Daniel Arbess [CEO, Xerion Investments]: The clinical trial system has gone through dramatic changes in the pandemic as well. Old-fashioned trials had to be bypassed. Trials happened online instead with patients reporting symptoms, and external control groups. This is a game changer for how trials can be done.
Breakthrough technologies, such as the work that BERG is doing, actually mapped the COVID-19 disease and identified the genetic polymorphism that led directly to why ethnic minorities suffer worse outcomes when they got the disease. The research identified therapeutic interventions that could improve outcomes for those minorities. It’s powerful stuff!
Robert Reiss: Share a rapid fire of two-three solutions to these issues.
Dr. Niven Narain: We need a commission with transcontinental representation. One that can look like a five-person panel with an arc of financial and regulatory. We were all obviously ill-prepared for this crisis, and we need to understand the true access points that we did and didn’t reach.
Kendra Bahneman Haywood: We should form targeted taskforces to respond to different issues in addition to COVID-19, like cancer and other life-threatening illnesses. Build a supply of financial resources for people suffering life-threatening conditions who can’t afford expensive treatments. Conduct more studies geared towards people of Jewish faith and African Americans. Both groups face harsher consequences of contracting various diseases than the majority of the world.
Daniel Arbess: There needs to be more collaboration that involves multiple disciplines to think inductively together, and results needs to be universal in application. For pancreatic cancer patients, there’s a pandemic every single day. We should take what we can accomplish with wide problems and narrow them down.
Dr. Sophia George: User experience should be better integrated. Transdisciplinary approaches should be normalized. And there should be a greater focus on infrastructure building and investment. We have a lot of it here as well as in some developing spaces, but we need to sustain those relationships. We can’t wait for the next crisis. And lastly, there should be more room for vulnerability, for other people to come to the table to share their experiences.
Dr. Chas Bountra: Someone early on the pandemic said that no one is safe until we are all safe. I think we need to all start thinking about these global health challenges. They aren’t just in Massachusetts or the U.K. What’s happening in India could potentially filter out into the rest of the world all over again. We have to get the whole world to create global solutions.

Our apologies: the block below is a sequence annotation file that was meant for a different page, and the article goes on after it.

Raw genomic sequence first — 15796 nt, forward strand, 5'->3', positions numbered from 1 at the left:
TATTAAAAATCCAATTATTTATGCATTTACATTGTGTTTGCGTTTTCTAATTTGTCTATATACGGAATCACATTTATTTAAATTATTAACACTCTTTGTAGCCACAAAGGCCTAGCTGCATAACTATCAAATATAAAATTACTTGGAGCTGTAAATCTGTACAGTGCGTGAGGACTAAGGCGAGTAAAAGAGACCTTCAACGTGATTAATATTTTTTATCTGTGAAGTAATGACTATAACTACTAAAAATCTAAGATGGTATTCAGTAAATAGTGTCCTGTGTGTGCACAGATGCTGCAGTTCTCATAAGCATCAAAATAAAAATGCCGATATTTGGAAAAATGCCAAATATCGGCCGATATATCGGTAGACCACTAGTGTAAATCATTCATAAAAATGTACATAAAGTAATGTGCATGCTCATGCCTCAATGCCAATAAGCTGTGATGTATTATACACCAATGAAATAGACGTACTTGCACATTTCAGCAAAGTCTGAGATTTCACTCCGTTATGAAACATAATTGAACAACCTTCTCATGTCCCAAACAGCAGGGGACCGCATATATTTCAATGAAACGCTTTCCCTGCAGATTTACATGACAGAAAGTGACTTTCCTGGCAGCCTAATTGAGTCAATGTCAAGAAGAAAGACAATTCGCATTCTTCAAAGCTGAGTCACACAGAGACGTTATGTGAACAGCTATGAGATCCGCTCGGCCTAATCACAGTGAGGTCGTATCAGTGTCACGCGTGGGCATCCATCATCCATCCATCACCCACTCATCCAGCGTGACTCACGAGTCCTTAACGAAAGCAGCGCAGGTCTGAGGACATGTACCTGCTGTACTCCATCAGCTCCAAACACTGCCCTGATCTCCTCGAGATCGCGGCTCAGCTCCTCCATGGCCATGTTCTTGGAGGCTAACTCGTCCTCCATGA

Robert Reiss: If you were president of the world for 90 days, what action would you take?
Dr. Chas Bountra: I would produce 7 billion vaccines, or enough for every single person on the planet.
Kendra Bahneman Haywood: Instead of finger pointing to other countries, I would form an international coalition so that everyone is sharing ideas and solutions rather than keeping it to themselves.
Daniel Arbess: I would convene an organization with a mandate in the interest of humanity. The pandemic should have enabled or inspired us to view the world in the same way as when we saw the first images of Earth from space. We’re all on this planet together, we’re all human. We collectively failed to rise to that level.
Dr. Sophia George: I would bring “everyone” together in one room. But who are those people? I would like to hear the voices of those that face the highest barriers, those who feel that no matter what decisions we make, they won’t benefit from those decisions. We would need those two sets of groups to come together so that we aren’t solving the problems they don’t have – but are examining the problems they do have and finding solutions.
Dr. Niven Narain: I view a lack of healthcare as the largest risk to national security. We need to bring the defense industry and the healthcare industry together, and we need to shift how doctors and scientists think. What we have seen over the past year is that anything is possible when the world comes together and we need keep the “get stuff done” attitude that we have adopted since the pandemic as a crucial part of the future of healthcare.